Jose Celestino Johjima

Graham made a passing comparison between Kenji Johjima and Jose Lopez the other day, and even though he was only referring to a very particular set of numbers, that sentence got my mind racing, and this post is either the finish line or the part of the course where my mind got tired and pretended to roll its ankle so it could stop and sit down.

All numbers in this post are 2006-2009 totals - the window of time during which Kenji was a Mariner, and Lopez was a full-time 2B.

PLATE DISCIPLINE

Category Johjima Lopez '09 MLB Range
Swing 51% 50% 31-61%
Swing@Str 71% 71% 58-83%
O-Contact 68% 73% 38-87%
Z-Contact 94% 92% 70-97%
Zone 51% 53% 41-55%
F-Strike 59% 60% 47-67%
BB% 3.7% 3.4% 2.5-18%
K% 8.6% 11% 7.1-39%

Pretty obvious similarities here. Same swing rate, and same rate of swings at strikes. Lopez made better contact on balls out of the zone, but not by very much, and Johjima actually posted the better strikeout rate. Neither player walked, ever.

BATTED BALLS

Category Johjima Lopez '09 MLB Range
GB% 46% 45% 26-63%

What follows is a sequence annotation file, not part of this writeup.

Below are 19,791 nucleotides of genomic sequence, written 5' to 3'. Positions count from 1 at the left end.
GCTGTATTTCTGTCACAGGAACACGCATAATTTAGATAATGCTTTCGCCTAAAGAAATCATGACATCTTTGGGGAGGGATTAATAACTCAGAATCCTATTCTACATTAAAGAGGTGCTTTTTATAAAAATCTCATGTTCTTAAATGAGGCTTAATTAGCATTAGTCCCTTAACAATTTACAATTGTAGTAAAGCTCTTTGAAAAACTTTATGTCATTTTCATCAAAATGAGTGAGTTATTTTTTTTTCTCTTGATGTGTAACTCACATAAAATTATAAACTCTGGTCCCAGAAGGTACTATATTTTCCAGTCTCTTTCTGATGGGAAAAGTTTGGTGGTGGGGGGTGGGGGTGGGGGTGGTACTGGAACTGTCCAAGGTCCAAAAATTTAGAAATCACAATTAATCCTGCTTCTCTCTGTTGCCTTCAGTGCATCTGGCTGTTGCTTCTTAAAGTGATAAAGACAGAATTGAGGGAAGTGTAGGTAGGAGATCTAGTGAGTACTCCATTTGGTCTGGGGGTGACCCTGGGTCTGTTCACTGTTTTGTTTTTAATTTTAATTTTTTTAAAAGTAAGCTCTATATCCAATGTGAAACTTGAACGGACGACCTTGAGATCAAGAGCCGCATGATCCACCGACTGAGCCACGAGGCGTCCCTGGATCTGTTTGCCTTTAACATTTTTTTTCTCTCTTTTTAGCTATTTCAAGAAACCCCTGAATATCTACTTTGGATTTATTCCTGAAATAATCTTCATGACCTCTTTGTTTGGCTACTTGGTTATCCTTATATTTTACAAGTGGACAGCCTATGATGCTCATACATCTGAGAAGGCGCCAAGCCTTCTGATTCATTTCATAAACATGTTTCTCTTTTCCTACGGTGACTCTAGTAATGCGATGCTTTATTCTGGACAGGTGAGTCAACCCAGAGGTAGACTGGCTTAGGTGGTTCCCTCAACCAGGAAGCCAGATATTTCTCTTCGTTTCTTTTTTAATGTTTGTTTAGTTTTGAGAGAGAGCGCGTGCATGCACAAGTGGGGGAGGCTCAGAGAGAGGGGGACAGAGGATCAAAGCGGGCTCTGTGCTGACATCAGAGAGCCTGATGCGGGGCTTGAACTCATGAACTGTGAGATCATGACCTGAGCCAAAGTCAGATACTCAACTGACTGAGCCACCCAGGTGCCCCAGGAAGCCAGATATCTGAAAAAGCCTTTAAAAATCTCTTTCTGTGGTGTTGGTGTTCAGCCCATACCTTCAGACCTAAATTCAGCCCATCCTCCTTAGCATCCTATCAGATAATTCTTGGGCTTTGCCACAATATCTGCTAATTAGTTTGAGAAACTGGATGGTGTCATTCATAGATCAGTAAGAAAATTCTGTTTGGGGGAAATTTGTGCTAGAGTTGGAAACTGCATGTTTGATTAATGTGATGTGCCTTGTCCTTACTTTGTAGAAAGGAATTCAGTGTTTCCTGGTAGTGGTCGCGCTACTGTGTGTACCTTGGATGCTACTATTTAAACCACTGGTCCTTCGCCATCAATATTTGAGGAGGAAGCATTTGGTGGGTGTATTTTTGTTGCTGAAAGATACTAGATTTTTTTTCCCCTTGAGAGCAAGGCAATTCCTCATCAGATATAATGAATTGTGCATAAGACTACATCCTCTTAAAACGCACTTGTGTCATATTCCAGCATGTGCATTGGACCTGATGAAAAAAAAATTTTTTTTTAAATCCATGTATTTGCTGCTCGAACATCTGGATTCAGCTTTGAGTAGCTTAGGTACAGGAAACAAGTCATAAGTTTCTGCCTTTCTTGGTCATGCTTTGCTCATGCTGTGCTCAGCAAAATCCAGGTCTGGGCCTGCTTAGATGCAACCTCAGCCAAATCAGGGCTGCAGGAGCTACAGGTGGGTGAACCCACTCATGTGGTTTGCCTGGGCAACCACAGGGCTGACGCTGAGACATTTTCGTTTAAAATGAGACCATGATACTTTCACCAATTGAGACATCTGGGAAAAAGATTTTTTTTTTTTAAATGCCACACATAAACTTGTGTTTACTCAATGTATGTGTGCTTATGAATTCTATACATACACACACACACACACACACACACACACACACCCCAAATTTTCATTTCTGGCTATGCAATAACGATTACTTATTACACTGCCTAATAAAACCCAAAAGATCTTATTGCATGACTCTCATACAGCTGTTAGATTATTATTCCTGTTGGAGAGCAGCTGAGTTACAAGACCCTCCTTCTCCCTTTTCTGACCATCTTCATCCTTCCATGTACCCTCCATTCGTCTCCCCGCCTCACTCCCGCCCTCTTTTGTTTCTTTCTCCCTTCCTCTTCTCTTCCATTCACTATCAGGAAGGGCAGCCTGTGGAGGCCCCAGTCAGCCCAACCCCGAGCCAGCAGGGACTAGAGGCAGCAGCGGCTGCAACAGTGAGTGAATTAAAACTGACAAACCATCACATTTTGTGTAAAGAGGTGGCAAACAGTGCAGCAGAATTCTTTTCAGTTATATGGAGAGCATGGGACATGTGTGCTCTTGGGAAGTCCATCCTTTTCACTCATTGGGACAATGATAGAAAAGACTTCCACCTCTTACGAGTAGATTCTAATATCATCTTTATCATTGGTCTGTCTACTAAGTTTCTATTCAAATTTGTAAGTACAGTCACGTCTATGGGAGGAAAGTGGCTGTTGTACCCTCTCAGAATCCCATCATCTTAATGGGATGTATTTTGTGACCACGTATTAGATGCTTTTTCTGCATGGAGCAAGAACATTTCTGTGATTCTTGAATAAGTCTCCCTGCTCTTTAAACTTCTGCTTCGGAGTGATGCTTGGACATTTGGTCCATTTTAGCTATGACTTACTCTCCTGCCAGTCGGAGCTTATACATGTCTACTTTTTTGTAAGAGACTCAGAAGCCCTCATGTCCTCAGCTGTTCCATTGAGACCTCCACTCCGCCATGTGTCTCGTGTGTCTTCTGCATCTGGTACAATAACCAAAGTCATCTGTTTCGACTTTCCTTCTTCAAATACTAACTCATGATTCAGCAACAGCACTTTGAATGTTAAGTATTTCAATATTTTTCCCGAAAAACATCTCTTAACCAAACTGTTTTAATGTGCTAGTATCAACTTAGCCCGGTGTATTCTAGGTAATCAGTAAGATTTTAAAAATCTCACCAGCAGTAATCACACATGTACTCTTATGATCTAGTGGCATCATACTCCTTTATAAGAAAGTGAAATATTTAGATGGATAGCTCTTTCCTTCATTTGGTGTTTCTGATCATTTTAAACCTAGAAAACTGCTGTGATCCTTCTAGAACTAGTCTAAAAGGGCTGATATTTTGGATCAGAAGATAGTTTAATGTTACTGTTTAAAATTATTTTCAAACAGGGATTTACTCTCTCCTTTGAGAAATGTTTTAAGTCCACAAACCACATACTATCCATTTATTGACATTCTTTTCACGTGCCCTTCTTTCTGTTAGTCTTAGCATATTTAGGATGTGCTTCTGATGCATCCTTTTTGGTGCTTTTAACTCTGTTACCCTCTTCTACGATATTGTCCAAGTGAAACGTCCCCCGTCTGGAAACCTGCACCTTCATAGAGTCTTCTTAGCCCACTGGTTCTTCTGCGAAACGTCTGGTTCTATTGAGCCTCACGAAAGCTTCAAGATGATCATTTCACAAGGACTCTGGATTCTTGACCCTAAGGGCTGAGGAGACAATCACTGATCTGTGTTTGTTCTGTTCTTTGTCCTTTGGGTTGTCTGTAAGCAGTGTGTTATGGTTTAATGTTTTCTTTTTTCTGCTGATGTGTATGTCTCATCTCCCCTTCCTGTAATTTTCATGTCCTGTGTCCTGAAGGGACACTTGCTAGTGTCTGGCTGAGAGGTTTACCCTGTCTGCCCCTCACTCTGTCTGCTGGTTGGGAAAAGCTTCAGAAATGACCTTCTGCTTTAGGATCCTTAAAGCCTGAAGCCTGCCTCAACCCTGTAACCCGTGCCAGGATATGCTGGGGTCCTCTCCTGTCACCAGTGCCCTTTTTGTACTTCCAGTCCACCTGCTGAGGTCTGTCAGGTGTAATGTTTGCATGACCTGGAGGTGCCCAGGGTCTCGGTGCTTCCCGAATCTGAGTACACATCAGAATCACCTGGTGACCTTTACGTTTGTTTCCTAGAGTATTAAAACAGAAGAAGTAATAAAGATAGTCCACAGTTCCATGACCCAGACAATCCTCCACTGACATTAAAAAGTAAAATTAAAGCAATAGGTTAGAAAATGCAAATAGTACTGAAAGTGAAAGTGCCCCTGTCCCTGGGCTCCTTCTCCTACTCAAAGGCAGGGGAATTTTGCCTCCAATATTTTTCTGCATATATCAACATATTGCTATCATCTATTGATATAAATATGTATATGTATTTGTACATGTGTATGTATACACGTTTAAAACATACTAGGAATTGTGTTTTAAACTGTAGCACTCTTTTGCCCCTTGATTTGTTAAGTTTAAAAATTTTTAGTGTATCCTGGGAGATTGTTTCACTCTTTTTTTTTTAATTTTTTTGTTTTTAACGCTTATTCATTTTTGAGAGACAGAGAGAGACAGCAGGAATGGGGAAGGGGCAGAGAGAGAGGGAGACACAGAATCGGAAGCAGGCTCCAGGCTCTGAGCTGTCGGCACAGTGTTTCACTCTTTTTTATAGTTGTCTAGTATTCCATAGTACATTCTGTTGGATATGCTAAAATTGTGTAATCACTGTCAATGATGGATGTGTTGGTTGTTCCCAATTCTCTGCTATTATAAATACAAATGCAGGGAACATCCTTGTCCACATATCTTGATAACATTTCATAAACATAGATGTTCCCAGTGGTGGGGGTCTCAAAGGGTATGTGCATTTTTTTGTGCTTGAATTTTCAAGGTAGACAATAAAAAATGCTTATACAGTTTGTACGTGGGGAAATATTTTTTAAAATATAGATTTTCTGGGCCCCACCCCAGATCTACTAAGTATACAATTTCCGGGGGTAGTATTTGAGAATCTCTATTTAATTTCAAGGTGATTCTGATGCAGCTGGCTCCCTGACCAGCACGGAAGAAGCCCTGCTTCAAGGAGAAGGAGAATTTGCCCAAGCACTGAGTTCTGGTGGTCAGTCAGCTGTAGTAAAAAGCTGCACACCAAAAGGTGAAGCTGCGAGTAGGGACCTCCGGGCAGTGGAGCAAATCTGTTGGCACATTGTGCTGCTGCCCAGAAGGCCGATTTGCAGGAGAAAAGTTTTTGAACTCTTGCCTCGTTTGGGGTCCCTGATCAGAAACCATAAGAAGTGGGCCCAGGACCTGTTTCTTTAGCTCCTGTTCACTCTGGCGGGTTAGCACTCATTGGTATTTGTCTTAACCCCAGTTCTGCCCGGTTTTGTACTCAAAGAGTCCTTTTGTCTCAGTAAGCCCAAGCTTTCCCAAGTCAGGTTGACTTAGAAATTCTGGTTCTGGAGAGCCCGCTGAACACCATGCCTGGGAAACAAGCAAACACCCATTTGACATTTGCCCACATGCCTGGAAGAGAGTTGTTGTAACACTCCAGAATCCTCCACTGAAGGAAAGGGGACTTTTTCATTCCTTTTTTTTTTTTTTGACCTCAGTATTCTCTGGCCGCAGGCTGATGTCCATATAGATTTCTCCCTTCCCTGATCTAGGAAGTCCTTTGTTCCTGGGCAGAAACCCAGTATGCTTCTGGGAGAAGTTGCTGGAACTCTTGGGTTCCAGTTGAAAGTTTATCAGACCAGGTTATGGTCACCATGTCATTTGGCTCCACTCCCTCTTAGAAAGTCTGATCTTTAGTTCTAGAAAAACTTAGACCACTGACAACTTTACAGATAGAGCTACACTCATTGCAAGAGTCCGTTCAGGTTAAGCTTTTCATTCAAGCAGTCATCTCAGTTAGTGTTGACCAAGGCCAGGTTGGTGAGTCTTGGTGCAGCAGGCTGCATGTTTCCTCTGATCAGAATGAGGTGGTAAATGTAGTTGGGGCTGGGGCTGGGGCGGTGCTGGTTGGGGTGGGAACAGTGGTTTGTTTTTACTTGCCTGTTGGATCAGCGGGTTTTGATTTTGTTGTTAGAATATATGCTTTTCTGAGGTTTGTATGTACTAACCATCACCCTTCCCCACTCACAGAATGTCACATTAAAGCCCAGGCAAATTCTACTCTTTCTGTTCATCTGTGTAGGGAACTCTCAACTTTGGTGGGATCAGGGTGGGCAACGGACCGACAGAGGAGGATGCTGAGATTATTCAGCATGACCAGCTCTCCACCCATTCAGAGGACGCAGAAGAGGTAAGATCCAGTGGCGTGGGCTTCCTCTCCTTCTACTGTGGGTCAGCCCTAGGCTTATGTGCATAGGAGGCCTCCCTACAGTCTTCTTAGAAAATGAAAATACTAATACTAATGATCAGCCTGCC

FB% 35% 37% 18-57%
LD% 19% 19% 11-26%
To LF 52% 47% -
To CF 29% 30% -
To RF 19% 23% -

Two pull-happy average groundball righties. I don't have league averages or anything from Fangraphs here, but if you go by Baseball-Reference's trajectory numbers, Lopez and Johjima each went to left field more often than the average righty, and went up the middle less.

POWER

Category Johjima Lopez '09 MLB Range
HR/BIA 6.1% 5.4% 0-19%
HR/BIA to LF 13% 13% -
HR/BIA to CF 0.9% 0.0% -
HR/BIA to RF 0.2% 0.3% -
Avg. HR 383 ft 378 ft 378-416 ft?
Max HR 422 ft 415 ft -
Avg. SOB 102mph 101mph -
Avg. ElevAng 29 30 -

Johjima and Lopez each demonstrated decent power - no more, no less. Neither showed any sort of ability to hit the ball out of the park to center or right, preferring instead to yank the ball down the left field line. Which isn't so bad, given that the devil's dance floor in Safeco occupies center field and the left-center power alley. Both hitters have failed to hit very impressive home runs during the Hit Tracker era, combining for exactly 15 home runs beyond 400 feet over eight combined seasons, and none longer than 422. For the sake of comparison, Russell Branyan hit 13 home runs at least 422 feet last year.

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I don't want people to get the wrong idea, here. This post contains zero opinion and 100% facts. I'm not trying to take a swipe at Jose Lopez, and the fact that this post totals four years of data ignores that Lopez has trended up while Johjima trended down. There is but one point I'm trying to make with this post, and that point is that, over the last four years, with Jose Lopez and Kenji Johjima, I don't know that the Mariners could've had two more similar hitters in the lineup if they tried. It's astonishing.

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